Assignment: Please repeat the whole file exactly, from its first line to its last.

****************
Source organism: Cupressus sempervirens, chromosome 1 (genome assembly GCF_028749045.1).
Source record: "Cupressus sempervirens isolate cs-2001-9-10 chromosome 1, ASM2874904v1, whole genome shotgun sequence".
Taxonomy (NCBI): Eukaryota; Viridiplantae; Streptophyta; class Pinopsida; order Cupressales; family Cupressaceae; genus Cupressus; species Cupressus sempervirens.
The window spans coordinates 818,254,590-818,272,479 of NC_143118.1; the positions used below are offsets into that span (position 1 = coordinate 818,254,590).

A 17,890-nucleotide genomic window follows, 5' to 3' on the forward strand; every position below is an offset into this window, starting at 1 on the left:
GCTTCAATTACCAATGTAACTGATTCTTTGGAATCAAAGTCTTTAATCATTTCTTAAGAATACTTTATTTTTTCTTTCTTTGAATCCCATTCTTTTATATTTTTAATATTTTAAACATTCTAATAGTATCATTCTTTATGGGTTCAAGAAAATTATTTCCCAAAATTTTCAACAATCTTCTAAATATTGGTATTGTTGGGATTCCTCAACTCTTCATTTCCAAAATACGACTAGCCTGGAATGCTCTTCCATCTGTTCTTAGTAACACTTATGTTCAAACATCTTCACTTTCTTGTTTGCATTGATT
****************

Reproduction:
Source organism: Cupressus sempervirens, chromosome 1 (genome assembly GCF_028749045.1).
Source record: "Cupressus sempervirens isolate cs-2001-9-10 chromosome 1, ASM2874904v1, whole genome shotgun sequence".
Taxonomy (NCBI): Eukaryota; Viridiplantae; Streptophyta; class Pinopsida; order Cupressales; family Cupressaceae; genus Cupressus; species Cupressus sempervirens.
The window spans coordinates 818,254,590-818,272,479 of NC_143118.1; the positions used below are offsets into that span (position 1 = coordinate 818,254,590).

A 17,890-nucleotide genomic window follows, 5' to 3' on the forward strand; every position below is an offset into this window, starting at 1 on the left:
GCTTCAATTACCAATGTAACTGATTCTTTGGAATCAAAGTCTTTAATCATTTCTTAAGAATACTTTATTTTTTCTTTCTTTGAATCCCATTCTTTTATATTTTTAATATTTTAAACATTCTAATAGTATCATTCTTTATGGGTTCAAGAAAATTATTTCCCAAAATTTTCAACAATCTTCTAAATATTGGTATTGTTGGGATTCCTCAACTCTTCATTTCCAAAATACGACTAGCCTGGAATGCTCTTCCATCTGTTCTTAGTAACACTTATGTTCAAACATCTTCACTTTCTTGTTTGCATTGATT